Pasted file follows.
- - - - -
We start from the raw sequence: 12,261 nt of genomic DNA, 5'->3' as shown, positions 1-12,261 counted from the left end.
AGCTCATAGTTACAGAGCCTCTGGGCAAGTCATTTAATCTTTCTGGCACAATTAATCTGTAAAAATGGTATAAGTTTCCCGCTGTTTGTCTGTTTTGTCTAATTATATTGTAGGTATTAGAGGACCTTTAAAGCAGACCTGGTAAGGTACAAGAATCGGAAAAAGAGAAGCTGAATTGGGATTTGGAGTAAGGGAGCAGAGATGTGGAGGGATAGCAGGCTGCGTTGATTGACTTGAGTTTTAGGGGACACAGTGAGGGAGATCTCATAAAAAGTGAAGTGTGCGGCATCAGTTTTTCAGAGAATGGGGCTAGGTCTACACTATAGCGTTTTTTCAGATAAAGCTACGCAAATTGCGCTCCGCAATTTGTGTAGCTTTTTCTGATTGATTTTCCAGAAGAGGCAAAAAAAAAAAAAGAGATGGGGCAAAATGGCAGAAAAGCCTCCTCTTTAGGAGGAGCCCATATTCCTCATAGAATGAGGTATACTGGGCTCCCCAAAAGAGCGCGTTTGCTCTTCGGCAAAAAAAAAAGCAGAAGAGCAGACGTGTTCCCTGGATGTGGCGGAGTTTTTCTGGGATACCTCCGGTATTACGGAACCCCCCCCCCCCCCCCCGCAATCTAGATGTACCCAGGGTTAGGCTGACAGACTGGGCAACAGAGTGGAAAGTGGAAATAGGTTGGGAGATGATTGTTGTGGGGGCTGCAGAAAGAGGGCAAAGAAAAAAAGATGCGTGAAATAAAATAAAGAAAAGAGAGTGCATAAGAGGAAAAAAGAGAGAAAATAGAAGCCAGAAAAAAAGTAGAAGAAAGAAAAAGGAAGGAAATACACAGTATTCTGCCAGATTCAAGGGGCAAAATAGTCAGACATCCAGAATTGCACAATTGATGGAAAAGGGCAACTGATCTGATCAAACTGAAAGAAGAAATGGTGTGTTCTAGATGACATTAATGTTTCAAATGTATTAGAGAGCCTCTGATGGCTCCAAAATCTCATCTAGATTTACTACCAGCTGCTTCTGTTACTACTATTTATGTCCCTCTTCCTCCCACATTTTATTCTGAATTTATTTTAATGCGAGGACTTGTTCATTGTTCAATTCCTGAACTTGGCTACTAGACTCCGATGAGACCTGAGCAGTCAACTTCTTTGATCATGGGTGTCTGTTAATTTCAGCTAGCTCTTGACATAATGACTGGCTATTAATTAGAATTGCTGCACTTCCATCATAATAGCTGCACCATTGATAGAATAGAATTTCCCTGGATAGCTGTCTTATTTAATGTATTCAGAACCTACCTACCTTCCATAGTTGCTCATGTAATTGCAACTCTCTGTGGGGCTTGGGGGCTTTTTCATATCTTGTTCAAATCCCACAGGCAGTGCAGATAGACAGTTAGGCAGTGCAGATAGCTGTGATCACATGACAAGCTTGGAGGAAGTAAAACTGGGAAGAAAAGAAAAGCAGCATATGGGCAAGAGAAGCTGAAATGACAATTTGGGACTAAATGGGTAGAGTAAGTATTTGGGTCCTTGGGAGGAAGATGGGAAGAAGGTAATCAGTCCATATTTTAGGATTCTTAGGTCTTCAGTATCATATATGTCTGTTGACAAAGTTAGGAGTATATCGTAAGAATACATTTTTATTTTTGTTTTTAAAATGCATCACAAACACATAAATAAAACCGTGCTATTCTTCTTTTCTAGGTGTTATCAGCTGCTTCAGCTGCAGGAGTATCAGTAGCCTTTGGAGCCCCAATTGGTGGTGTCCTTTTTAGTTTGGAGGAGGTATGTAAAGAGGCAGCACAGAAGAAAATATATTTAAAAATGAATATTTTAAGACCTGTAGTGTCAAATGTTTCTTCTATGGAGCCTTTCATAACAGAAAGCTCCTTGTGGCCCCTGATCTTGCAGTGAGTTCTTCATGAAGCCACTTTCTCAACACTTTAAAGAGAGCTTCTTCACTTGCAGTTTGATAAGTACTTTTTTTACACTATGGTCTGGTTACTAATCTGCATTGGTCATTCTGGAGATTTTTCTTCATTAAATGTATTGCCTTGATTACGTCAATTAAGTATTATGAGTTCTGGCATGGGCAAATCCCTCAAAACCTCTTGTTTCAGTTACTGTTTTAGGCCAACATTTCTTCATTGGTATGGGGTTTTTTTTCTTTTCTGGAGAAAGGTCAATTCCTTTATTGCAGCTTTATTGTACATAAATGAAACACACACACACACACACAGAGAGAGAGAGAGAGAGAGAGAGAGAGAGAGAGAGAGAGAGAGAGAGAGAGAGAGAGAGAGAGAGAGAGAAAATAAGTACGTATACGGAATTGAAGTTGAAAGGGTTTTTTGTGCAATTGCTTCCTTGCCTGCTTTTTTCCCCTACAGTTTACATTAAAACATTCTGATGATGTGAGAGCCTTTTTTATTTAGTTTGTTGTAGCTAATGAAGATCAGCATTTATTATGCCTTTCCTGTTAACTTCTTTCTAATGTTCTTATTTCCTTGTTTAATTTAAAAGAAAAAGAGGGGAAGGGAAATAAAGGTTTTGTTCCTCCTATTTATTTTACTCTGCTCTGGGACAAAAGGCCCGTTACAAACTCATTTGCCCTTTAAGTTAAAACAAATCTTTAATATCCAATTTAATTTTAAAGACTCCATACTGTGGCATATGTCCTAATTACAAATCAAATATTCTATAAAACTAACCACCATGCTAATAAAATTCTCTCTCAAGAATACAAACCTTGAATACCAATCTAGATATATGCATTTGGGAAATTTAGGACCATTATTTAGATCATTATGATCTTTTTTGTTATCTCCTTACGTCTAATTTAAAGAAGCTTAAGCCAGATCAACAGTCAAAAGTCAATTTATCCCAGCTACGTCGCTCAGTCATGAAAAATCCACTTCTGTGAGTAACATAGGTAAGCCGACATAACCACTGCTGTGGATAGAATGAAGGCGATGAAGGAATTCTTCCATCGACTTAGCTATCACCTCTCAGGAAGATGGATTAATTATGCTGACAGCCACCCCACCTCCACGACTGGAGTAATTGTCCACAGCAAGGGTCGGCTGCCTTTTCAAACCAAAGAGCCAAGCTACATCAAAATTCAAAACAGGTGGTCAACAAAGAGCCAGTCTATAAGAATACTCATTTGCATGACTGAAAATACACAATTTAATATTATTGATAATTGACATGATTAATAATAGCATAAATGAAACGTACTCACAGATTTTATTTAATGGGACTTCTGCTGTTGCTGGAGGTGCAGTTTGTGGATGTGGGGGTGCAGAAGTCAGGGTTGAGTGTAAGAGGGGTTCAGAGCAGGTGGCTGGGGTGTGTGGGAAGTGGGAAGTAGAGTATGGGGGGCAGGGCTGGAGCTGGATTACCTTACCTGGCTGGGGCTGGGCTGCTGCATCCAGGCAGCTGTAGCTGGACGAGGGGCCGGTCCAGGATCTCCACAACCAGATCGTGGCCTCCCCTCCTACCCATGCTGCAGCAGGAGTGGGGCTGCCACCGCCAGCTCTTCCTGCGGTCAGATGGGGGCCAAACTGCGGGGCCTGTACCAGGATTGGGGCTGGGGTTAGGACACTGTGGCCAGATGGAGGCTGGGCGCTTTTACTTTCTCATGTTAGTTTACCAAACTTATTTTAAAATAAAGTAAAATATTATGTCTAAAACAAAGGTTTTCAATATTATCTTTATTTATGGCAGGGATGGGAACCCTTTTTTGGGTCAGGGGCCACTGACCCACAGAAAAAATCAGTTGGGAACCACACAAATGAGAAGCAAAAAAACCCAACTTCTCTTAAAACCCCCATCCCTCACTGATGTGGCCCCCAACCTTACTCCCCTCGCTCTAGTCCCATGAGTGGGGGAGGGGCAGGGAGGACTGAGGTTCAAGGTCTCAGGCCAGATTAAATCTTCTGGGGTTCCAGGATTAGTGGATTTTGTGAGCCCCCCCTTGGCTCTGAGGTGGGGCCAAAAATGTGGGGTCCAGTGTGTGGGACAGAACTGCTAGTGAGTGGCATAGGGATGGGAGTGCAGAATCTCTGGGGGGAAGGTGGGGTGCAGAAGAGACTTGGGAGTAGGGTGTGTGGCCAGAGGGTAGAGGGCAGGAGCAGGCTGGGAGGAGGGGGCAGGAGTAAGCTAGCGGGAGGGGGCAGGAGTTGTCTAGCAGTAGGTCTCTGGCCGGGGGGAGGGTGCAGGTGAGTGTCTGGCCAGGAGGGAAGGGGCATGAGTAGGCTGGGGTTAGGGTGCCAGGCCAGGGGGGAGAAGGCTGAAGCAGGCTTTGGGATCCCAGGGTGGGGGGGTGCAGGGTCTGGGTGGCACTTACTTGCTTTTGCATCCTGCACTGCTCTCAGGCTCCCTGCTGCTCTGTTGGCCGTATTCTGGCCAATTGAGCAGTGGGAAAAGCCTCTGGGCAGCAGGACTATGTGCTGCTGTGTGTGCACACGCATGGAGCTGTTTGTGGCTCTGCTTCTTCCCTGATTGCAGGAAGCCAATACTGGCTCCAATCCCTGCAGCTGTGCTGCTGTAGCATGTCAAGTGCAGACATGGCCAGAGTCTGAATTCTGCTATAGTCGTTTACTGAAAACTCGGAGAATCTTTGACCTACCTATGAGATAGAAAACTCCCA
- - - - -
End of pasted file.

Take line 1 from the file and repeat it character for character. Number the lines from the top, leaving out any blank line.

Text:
We start from the raw sequence: 12,261 nt of genomic DNA, 5'->3' as shown, positions 1-12,261 counted from the left end.